Had I known, I would have paid more attention, written you a letter in my childish 13-year-old hand. I would have said, “Hang in there, Mr. P. Get help. Your life has only begun!” I’d tell you to wait, that you’d finally break free of Parker’s financial chains and fly like a bird on the wing and see and do and sing the world over. At 42, this was not the time to give up. We still needed you here.

Had we known, we could have all written letters to E.

By 1977, there were cracks in the Elvis facade, of course. The Tell-All penned by Sonny and Red West, and Dave Hebler, published only 15 days before his death, “Elvis What Happened?” But even before the book, there were whispers of drug abuse and poor health. E would check into a Memphis hospital, reporters said, for rest.

Why didn’t we ask, “Who needs to rest in their early 40s?”

How come we, his admirers, turned a blind eye to all the clues? The bloated body, the flaccid face, the sickly pale skin, and the uncontrollable sweat. Elvis had been there for us. Why were we not there for him? After all the years, why could we not see what was right in front of our eyes?

The hard truth: We didn’t care enough, did we, E? We didn’t love you enough.

We saw the train wreck coming, and not once did we yell out for you to jump. You kept singing the songs, we kept cheering you on, and the money train kept rolling in for everyone but you.

Health issues, who cares? Doesn’t every famous entertainer have their own Dr. Feel Good? You’d lose the weight again, right? You’d have a “Comeback after the Comeback” special. And like always, we’d be there to bathe in your glory, never thinking for one sec that maybe this time you needed to bathe in ours.

I am sorry, E. God damn, am I so sorry.

I saw you as that pillar in my life that would never crumble, never collapse. I plain forgot you were human, a mere mortal, just like me, with a heart and soul and feelings that could be irrevocably hurt and a body that could break.

I’m sorry I didn’t stand up, and yell to the world, “E’s hurt. E’s dying. Somebody help!”

In ’77, I’m a kid you don’t even know exists who had to leave her own father less than a year before, because he was addicted to alcohol. I was grieving then for my lost father, like Lisa Marie soon would for you. Maybe I had no room in my young heart for one more addicted father, and I plain shut you out.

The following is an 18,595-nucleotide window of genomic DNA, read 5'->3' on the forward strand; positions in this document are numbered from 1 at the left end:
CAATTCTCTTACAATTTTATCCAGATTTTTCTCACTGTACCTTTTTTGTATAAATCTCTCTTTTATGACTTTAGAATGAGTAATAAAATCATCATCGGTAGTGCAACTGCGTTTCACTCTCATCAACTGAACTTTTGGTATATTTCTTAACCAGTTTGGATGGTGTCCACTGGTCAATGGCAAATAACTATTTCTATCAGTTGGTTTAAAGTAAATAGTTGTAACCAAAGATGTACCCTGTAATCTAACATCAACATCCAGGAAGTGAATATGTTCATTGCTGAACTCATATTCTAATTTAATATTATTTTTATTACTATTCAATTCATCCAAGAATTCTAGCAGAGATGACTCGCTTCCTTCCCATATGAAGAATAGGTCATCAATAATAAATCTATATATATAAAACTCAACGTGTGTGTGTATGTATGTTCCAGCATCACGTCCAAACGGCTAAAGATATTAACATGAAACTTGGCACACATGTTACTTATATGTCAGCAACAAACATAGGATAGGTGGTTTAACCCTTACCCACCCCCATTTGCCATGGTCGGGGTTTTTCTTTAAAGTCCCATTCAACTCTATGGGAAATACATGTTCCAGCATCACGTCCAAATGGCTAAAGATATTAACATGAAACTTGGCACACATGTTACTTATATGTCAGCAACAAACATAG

But the fact remains that I let you down. We all did. What’s worse: We let others let you down. I was one of millions who saw and felt and was saddened by your disintegration, and chose to stay mum, for our addiction was you. I’m sorry for enjoying you as I did, with not one thought to repay you for your undying kindness.

I am sorry you were alone when you took your last breath, and I felt not one hair on my head move from your dying whisper.

In all these 45 years, I and millions of your fans have grown up, and although we are now much older than you were the day you died, a part of our souls stopped growing on that sweltering August day, for we still wear out your records and replay your aging concert films, you standing there, forever young, forever laughing with those smiling eyes, as our own sight now grows dim.

We have not forgotten you, Elvis, or freed ourselves from the hurt we felt that horrid summer’s day. The guilt we carry from not saving you will remain our cross to bear until it’s our time to join you in heaven.

You are long blown off this mortal coil, we know. Your past, its joys and sorrows, long since gone. Your moment on earth now but a whispered memory. But we who knew and loved you in your time, our time, carry your earthly burden, so that you may fly…